KUWAIT CITY, May 19: The Kuwaiti banking sector announced financial results for the first quarter of 2021, which showed this vital sector has overcome the repercussions of the COVID-19 pandemic, reports Al-Rai daily. This proves the effectiveness of 43 measures that the Central Bank of Kuwait (CBK) has taken since the beginning of the crisis in April 2020. These measures have been widely praised by international institutions, such as the International Monetary Fund (IMF) and global credit rating agencies. Measures taken since the discovery of the first covid-19 case in the country covered four key areas: monetary policy, regulatory and prudential policy, financial stability and social responsibility. In March last year, CBK cut the discount rate to 1.5 percent while reducing the interest rate on repo agreements by one percent.
The second measure came in October last year to reduce 0.125 percent in intervention rates on all interest rate structures up to 10 years; including CBK bonds, term deposit acceptance system, direct intervention instruments, and public debt instruments. Also in March 2020, banks did not submit financial statements for the first quarter of that year. In April 2020, banks were allowed to use 2.5 percent hedging capital buffers. Other measures included reducing the risk weight of exposures on small and medium enterprises (SMEs) to 25 percent instead of 75 percent, raising the maximum available funding to 100 percent instead of 90 percent, lowering the minimum liquidity coverage standard, lowering the minimum stable net financing standard, and lowering the minimum regulatory liquidity ratio.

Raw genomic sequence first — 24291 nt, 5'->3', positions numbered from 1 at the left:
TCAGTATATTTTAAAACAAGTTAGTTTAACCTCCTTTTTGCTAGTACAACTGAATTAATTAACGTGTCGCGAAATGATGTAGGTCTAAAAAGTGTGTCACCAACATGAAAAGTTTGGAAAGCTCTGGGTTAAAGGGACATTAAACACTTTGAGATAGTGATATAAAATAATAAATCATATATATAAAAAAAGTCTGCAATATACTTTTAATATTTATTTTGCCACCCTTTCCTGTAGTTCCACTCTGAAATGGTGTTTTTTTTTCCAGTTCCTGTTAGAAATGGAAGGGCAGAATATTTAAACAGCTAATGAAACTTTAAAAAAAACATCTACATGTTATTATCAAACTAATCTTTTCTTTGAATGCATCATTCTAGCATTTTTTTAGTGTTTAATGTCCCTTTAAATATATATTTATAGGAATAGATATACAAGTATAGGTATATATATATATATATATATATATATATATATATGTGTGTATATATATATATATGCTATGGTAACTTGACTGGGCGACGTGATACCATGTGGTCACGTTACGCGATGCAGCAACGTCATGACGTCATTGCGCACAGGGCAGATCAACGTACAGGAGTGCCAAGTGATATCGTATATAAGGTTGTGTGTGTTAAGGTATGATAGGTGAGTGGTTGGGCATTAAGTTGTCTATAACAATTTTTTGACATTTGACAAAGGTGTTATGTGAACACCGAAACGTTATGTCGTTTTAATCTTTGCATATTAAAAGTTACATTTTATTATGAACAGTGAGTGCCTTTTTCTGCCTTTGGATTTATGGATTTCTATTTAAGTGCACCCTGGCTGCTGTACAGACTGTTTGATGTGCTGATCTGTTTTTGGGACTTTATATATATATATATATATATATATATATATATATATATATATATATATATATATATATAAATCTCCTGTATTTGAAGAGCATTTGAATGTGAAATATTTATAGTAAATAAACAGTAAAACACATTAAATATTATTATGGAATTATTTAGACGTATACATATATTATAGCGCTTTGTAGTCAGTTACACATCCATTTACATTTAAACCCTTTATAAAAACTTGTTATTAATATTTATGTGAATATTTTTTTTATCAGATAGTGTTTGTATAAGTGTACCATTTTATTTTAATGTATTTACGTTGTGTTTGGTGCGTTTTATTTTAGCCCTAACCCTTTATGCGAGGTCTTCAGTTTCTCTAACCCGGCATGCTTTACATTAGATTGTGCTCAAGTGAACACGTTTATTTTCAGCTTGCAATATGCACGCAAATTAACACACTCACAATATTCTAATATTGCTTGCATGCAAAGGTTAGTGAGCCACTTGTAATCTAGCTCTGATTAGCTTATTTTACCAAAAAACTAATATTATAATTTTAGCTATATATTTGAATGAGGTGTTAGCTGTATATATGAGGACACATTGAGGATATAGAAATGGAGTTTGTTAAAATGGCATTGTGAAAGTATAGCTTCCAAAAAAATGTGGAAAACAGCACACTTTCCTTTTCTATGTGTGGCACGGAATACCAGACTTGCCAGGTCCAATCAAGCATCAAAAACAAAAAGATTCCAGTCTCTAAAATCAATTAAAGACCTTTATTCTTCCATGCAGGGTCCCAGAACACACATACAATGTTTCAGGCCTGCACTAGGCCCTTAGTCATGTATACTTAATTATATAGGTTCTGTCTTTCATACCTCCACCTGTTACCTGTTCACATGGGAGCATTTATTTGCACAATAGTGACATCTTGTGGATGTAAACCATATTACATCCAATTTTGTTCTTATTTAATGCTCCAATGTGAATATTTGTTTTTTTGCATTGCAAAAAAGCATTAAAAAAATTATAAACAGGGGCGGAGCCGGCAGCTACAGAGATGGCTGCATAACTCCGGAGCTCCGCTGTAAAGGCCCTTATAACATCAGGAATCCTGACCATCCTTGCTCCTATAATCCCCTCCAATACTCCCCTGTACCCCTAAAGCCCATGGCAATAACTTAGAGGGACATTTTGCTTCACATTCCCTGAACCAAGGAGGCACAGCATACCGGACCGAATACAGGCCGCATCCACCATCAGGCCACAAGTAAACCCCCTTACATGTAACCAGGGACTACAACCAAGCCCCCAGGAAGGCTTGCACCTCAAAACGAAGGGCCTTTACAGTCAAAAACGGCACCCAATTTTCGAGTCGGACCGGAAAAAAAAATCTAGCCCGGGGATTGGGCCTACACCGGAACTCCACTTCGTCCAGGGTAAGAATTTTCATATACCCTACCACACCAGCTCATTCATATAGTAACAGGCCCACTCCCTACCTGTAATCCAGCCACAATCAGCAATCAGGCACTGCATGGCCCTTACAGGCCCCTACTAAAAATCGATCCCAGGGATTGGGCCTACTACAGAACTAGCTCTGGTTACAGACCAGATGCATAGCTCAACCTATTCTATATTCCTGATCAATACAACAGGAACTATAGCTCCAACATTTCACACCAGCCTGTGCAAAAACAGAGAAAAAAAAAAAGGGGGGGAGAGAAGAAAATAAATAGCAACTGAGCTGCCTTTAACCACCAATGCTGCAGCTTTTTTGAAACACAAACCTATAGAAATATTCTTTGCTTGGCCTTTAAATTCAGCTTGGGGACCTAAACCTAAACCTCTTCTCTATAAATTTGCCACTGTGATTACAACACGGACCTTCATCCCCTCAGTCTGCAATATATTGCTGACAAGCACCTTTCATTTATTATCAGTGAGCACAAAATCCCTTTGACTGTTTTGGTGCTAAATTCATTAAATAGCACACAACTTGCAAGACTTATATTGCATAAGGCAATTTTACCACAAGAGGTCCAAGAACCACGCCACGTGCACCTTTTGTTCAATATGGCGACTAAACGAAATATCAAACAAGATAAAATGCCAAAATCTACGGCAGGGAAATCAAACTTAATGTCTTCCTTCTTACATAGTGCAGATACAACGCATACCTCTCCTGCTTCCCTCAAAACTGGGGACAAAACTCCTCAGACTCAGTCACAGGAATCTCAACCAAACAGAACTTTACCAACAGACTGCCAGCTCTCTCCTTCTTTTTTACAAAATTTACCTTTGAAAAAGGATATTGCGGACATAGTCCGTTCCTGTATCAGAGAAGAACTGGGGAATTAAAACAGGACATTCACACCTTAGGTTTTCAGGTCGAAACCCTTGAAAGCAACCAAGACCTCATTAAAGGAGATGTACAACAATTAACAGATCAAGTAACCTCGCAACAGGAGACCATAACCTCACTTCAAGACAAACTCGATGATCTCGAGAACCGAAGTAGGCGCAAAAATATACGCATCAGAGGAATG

The Central Bank’s action regarding financial stability consisted of 18 measures and a circular calling on banks to activate emergency plans, business continuity and respond fairly to crises; in addition to continuing to provide banking services to commercial companies supplying food-related commodities. One of the important circulars issued by CBK in March last year was related to financial stability; that is, to postpone the collection of loan installments for those affected by the crisis within a period of six months and no penalties were imposed. This is in addition to a circular that obliges local banks to refrain from selling or demanding collateral for loans until the markets stabilize.